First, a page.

It takes true dedication and commitment to honorably fulfill one’s terms of enlistment in our US Military. It often requires far more from a person than they could have imagined when they first signed up. And now, with a much smaller military force and repeated deployments to combat, the stress and hardships are multiplied. — But these are also great reasons for citizens to hold our military members and veterans in high regard, and reasons for employers to give them hiring preference. — What has been your experience?
Most Recent Response
Military Wife Speaks Up
As an Army Officer’s wife I do not believe the “Military” affects your marriage. It’s a demanding job granted but so are allot of other demanding professions today. The two people in the marriage affect the marriage and when one or both stop working for the good of it then it is bound for failure. Marriage takes work, commitment, maturity and love from both spouses. Marriage is not for lazy people. I am certain that the marriage retreats are a great program. I am so glad they are there for service members.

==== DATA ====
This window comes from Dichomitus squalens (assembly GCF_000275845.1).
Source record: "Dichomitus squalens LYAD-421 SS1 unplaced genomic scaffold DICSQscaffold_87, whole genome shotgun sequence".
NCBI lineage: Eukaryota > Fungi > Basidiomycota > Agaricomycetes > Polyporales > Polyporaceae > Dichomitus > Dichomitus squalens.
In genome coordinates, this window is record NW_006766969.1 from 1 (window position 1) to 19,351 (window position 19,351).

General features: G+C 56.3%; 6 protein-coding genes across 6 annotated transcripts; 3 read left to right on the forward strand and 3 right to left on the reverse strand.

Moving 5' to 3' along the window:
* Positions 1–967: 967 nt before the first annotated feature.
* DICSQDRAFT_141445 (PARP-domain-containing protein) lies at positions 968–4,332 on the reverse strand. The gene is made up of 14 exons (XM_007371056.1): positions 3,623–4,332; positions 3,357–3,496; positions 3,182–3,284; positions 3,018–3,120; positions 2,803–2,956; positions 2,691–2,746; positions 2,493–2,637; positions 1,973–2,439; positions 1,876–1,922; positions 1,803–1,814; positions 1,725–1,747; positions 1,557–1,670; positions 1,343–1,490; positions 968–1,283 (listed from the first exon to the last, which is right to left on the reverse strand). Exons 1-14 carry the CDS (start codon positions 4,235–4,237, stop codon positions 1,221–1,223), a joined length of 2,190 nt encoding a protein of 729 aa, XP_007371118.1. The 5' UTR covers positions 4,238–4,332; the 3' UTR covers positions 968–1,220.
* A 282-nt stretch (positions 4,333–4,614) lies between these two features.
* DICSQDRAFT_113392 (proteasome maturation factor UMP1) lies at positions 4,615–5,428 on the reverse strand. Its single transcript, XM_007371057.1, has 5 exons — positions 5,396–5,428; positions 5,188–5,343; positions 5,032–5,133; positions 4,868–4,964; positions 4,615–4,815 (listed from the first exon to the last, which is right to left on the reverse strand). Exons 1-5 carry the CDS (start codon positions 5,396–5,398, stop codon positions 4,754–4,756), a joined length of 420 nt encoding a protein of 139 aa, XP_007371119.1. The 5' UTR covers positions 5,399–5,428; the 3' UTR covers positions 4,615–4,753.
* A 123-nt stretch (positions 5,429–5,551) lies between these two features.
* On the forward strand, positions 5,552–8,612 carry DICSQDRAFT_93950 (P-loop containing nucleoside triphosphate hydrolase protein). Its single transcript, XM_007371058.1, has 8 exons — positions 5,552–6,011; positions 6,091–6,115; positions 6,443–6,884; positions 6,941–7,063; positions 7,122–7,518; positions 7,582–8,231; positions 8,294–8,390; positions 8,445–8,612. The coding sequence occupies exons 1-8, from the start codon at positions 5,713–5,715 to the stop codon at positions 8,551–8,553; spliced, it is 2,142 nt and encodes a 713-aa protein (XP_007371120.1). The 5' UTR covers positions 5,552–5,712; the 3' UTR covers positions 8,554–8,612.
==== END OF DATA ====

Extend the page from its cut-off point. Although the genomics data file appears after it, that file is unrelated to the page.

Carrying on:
Posted by Laura Rhodes
A Warrior’s Response
I agree with you Laura, to a certain extent. The military lifestyle is similar, yet very different, from most professions. I don’t think the majority of civilian jobs run the risk of being shot at every day, or having a IED involved. It’s one thing to go to a convention in Vegas each year to get training, and another thing to go to a sandbox each year to get hazardous duty training.